Before us is a petition for certiorari
under Rule 65 assailing the Order dated March 17, 1994 1 of the Regional Trial Court of Iloilo City, Branch 26, which reinstated an earlier order cancelling the notice of lis pendens annotated on the back of Transfer Certificates of Title Nos. T-92383 and T-5050, of the Registry of Deeds of Iloilo City covering Lots 3244 and 3246, respectively, located in Iloilo City. HCSEcI
The relevant facts are summarized as follows:chanrob1es virtual 1aw library
On October 17, 1990, petitioner Estrella Tiongco Yared filed an amended complaint 2 before the Regional Trial Court, 6th Judicial Region, Branch XXVI, against private respondents Jose B. Tiongco and Antonio Doronila, Jr. Docketed as Civil Case No. 19408, the action was one for "annulment of affidavit of adjudication, sales, transfer certificates of title, reconveyance and damages."cralaw virtua1aw library
In brief, the amended complaint alleged that respondent Tiongco, on the basis of an affidavit of adjudication dated April 17, 1974 alleging that he is the sole surviving heir of the previous owner, Maria Luis de Tiongco, succeeded in having the subject properties registered in his name, to the prejudice of the other surviving heir of the previous owner, petitioner among them. Petitioner and respondent Tiongco’s father were siblings, and both were among several heirs of Maria Luis de Tiongco. The aforesaid affidavit of adjudication was registered with the Office of the Register of Deeds of Iloilo City on May 10, 1974. Petitioner prayed that the properties be reconveyed to the original registered owners, subject to partition among the lawful heirs, and that respondent Tiongco be ordered to pay damages and costs.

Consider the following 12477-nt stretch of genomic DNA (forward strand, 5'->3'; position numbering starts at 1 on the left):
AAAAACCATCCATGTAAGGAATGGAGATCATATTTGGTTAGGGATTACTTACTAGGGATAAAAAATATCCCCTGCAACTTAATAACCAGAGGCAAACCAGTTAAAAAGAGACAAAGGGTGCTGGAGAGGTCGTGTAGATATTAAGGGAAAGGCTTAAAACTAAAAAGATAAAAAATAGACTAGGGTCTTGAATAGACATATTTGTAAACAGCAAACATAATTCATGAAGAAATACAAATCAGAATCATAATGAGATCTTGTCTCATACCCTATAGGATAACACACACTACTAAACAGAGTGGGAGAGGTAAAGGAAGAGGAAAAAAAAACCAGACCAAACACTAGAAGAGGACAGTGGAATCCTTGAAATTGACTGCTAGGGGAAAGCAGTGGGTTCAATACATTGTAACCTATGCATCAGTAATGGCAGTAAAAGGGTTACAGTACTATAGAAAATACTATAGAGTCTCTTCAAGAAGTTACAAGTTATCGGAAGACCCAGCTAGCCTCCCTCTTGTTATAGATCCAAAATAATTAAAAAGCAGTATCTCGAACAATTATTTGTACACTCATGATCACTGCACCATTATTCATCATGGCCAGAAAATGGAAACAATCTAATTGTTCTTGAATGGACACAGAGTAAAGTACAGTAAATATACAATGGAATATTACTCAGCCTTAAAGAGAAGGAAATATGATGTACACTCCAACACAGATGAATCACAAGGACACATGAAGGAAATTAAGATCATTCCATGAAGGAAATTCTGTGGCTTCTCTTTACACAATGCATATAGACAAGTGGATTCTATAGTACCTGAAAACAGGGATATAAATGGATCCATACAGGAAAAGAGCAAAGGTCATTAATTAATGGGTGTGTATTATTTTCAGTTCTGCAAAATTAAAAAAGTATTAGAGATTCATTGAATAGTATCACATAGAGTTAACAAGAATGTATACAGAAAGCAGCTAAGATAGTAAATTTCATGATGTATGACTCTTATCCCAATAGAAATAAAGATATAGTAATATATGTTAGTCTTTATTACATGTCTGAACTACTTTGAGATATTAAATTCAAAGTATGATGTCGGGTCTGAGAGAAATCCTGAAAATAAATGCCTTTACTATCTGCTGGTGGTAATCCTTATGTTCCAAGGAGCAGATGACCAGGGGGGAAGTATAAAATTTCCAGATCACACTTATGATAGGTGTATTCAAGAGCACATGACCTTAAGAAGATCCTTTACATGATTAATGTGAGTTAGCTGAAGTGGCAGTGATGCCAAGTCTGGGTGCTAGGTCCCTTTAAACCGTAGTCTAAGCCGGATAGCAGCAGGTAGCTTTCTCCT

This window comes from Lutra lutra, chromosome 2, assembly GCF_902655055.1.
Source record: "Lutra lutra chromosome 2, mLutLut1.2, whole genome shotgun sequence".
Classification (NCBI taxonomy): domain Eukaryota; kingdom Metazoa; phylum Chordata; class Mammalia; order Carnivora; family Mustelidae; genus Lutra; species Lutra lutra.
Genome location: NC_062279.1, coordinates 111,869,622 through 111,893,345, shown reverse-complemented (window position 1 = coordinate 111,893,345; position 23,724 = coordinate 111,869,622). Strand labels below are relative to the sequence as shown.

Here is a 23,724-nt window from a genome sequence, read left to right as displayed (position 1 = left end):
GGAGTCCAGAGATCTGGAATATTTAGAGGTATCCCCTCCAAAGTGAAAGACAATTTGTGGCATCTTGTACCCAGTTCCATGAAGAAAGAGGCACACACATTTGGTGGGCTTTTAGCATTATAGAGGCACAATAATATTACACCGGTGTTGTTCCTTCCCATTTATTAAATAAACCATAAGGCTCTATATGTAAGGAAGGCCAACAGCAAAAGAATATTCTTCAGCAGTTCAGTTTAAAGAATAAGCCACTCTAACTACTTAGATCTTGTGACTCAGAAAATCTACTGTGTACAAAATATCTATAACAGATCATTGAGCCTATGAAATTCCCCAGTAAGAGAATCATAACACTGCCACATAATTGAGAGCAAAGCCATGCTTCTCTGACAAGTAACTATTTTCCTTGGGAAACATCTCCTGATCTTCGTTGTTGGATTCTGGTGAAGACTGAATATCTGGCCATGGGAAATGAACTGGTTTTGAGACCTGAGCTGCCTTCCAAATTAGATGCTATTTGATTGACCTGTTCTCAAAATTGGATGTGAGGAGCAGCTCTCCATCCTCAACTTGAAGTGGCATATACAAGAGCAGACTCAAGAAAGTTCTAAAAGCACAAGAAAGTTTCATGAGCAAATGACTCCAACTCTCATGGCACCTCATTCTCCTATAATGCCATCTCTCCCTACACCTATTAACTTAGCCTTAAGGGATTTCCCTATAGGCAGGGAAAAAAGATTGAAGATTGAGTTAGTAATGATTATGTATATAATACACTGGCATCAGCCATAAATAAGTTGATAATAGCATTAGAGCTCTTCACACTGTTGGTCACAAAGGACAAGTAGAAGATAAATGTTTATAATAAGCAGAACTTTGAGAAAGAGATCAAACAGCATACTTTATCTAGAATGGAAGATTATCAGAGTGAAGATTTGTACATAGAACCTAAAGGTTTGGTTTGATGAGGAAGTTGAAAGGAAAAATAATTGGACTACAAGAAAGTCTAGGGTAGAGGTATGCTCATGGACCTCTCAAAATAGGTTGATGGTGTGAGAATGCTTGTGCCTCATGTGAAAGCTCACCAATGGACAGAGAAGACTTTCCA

To protect her interest in the properties during the pendency of the case, petitioner caused to be annotated on Transfer Certificate of Title Nos. T-52547, T-4666 and T-52546, 3 which covered Lot Nos. 3244, 3246 and 1404, respectively. TCT Nos. T-92383 and T-5050 were derived or transferred from TCT Nos. T-52547 and T-4666 respectively and registered in the name of Tiongco.
After respondent Jose B. Tiongco filed his answer, trial ensued during which, on three separate occasions, he filed motions seeking the cancellation of the notices of lis pendens. 4 All these motions were denied. 5
On December 14, 1993, the respondent judge issued a Decision 6 dismissing petitioner’s complaint and private respondent’s counterclaim. The trial court found that petitioner’s cause of action had already prescribed.
Petitioner filed a notice of appeal 7 on December 17, 1993. As before, respondent Tiongco filed a motion for cancellation of the notices of lis pendens 8 dated December 21, 1993; this was denied in an Order dated January 10, 1994. 9 He filed a "Second Motion for Reconsideration" 10 which was also denied in an Order dated January 26, 1994. 11 Displaying remarkable tenacity, respondent Tiongco filed a "Third Motion for Reconsideration." 12 This time, however, his arguments proved persuasive. In an Order 13 dated February 14, 1994, the respondent judge ruled to wit:chanrob1es virtual 1aw library